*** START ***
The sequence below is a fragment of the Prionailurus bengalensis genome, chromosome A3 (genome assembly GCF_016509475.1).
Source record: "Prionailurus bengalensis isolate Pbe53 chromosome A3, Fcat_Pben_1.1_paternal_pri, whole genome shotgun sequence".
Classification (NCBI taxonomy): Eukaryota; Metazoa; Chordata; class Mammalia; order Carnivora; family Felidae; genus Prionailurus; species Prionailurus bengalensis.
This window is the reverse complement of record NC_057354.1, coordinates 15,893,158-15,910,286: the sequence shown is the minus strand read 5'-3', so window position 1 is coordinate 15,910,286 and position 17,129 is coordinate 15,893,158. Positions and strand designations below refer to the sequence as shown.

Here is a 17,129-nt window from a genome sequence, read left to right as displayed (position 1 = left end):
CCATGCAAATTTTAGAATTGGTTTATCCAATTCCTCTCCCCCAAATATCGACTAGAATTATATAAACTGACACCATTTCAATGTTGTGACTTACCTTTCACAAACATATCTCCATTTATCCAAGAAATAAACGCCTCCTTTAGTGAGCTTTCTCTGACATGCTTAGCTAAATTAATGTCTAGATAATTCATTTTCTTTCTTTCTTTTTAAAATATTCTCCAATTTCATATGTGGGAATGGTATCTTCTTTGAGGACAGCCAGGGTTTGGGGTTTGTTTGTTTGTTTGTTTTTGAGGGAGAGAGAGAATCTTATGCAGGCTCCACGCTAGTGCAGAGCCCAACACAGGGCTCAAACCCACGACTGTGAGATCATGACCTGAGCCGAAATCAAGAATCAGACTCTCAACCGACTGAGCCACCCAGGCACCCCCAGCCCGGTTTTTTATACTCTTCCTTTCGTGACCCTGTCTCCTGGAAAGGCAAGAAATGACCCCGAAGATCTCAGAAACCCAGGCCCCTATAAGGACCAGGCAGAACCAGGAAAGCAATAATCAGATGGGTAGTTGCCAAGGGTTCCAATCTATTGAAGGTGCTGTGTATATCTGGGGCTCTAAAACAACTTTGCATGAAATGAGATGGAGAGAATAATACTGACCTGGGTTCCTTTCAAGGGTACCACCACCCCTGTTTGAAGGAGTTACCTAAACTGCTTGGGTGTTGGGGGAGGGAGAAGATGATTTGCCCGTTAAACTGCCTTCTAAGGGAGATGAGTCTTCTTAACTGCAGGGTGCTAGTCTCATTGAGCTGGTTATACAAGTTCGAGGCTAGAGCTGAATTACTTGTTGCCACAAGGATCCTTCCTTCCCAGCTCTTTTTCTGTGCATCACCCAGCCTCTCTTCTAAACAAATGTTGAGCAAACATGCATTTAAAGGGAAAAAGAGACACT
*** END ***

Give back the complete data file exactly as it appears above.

The sequence below is a fragment of the Prionailurus bengalensis genome, chromosome A3 (genome assembly GCF_016509475.1).
Source record: "Prionailurus bengalensis isolate Pbe53 chromosome A3, Fcat_Pben_1.1_paternal_pri, whole genome shotgun sequence".
Classification (NCBI taxonomy): Eukaryota; Metazoa; Chordata; class Mammalia; order Carnivora; family Felidae; genus Prionailurus; species Prionailurus bengalensis.
This window is the reverse complement of record NC_057354.1, coordinates 15,893,158-15,910,286: the sequence shown is the minus strand read 5'-3', so window position 1 is coordinate 15,910,286 and position 17,129 is coordinate 15,893,158. Positions and strand designations below refer to the sequence as shown.

Here is a 17,129-nt window from a genome sequence, read left to right as displayed (position 1 = left end):
CCATGCAAATTTTAGAATTGGTTTATCCAATTCCTCTCCCCCAAATATCGACTAGAATTATATAAACTGACACCATTTCAATGTTGTGACTTACCTTTCACAAACATATCTCCATTTATCCAAGAAATAAACGCCTCCTTTAGTGAGCTTTCTCTGACATGCTTAGCTAAATTAATGTCTAGATAATTCATTTTCTTTCTTTCTTTTTAAAATATTCTCCAATTTCATATGTGGGAATGGTATCTTCTTTGAGGACAGCCAGGGTTTGGGGTTTGTTTGTTTGTTTGTTTTTGAGGGAGAGAGAGAATCTTATGCAGGCTCCACGCTAGTGCAGAGCCCAACACAGGGCTCAAACCCACGACTGTGAGATCATGACCTGAGCCGAAATCAAGAATCAGACTCTCAACCGACTGAGCCACCCAGGCACCCCCAGCCCGGTTTTTTATACTCTTCCTTTCGTGACCCTGTCTCCTGGAAAGGCAAGAAATGACCCCGAAGATCTCAGAAACCCAGGCCCCTATAAGGACCAGGCAGAACCAGGAAAGCAATAATCAGATGGGTAGTTGCCAAGGGTTCCAATCTATTGAAGGTGCTGTGTATATCTGGGGCTCTAAAACAACTTTGCATGAAATGAGATGGAGAGAATAATACTGACCTGGGTTCCTTTCAAGGGTACCACCACCCCTGTTTGAAGGAGTTACCTAAACTGCTTGGGTGTTGGGGGAGGGAGAAGATGATTTGCCCGTTAAACTGCCTTCTAAGGGAGATGAGTCTTCTTAACTGCAGGGTGCTAGTCTCATTGAGCTGGTTATACAAGTTCGAGGCTAGAGCTGAATTACTTGTTGCCACAAGGATCCTTCCTTCCCAGCTCTTTTTCTGTGCATCACCCAGCCTCTCTTCTAAACAAATGTTGAGCAAACATGCATTTAAAGGGAAAAAGAGACACT